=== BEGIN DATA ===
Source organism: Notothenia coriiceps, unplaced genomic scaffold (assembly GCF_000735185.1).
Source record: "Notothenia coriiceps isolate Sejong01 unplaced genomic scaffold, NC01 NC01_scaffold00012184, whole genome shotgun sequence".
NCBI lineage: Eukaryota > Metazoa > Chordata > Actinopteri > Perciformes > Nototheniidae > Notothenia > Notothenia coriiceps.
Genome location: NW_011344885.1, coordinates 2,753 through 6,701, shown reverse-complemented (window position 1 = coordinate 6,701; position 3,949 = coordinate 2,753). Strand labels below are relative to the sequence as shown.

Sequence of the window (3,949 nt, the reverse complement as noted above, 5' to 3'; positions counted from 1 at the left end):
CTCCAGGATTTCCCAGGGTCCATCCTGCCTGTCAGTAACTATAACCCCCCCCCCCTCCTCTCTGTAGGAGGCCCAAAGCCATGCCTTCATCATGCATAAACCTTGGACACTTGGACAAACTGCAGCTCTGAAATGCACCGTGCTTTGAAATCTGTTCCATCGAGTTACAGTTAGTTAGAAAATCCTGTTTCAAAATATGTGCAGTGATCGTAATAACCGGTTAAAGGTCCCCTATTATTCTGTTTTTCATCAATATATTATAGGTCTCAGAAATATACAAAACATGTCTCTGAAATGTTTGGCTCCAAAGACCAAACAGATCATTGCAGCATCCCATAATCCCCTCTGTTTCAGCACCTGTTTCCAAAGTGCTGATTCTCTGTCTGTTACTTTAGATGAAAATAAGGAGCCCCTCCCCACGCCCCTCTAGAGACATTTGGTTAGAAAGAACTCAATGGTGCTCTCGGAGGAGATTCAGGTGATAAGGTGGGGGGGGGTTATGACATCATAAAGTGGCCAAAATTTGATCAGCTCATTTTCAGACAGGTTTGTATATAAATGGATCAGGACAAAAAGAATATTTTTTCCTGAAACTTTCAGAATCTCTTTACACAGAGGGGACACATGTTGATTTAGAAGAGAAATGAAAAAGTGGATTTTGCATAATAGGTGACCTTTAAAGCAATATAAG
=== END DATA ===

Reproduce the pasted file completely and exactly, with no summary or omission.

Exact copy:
Source organism: Notothenia coriiceps, unplaced genomic scaffold (assembly GCF_000735185.1).
Source record: "Notothenia coriiceps isolate Sejong01 unplaced genomic scaffold, NC01 NC01_scaffold00012184, whole genome shotgun sequence".
NCBI lineage: Eukaryota > Metazoa > Chordata > Actinopteri > Perciformes > Nototheniidae > Notothenia > Notothenia coriiceps.
Genome location: NW_011344885.1, coordinates 2,753 through 6,701, shown reverse-complemented (window position 1 = coordinate 6,701; position 3,949 = coordinate 2,753). Strand labels below are relative to the sequence as shown.

Sequence of the window (3,949 nt, the reverse complement as noted above, 5' to 3'; positions counted from 1 at the left end):
CTCCAGGATTTCCCAGGGTCCATCCTGCCTGTCAGTAACTATAACCCCCCCCCCCTCCTCTCTGTAGGAGGCCCAAAGCCATGCCTTCATCATGCATAAACCTTGGACACTTGGACAAACTGCAGCTCTGAAATGCACCGTGCTTTGAAATCTGTTCCATCGAGTTACAGTTAGTTAGAAAATCCTGTTTCAAAATATGTGCAGTGATCGTAATAACCGGTTAAAGGTCCCCTATTATTCTGTTTTTCATCAATATATTATAGGTCTCAGAAATATACAAAACATGTCTCTGAAATGTTTGGCTCCAAAGACCAAACAGATCATTGCAGCATCCCATAATCCCCTCTGTTTCAGCACCTGTTTCCAAAGTGCTGATTCTCTGTCTGTTACTTTAGATGAAAATAAGGAGCCCCTCCCCACGCCCCTCTAGAGACATTTGGTTAGAAAGAACTCAATGGTGCTCTCGGAGGAGATTCAGGTGATAAGGTGGGGGGGGGTTATGACATCATAAAGTGGCCAAAATTTGATCAGCTCATTTTCAGACAGGTTTGTATATAAATGGATCAGGACAAAAAGAATATTTTTTCCTGAAACTTTCAGAATCTCTTTACACAGAGGGGACACATGTTGATTTAGAAGAGAAATGAAAAAGTGGATTTTGCATAATAGGTGACCTTTAAAGCAATATAAG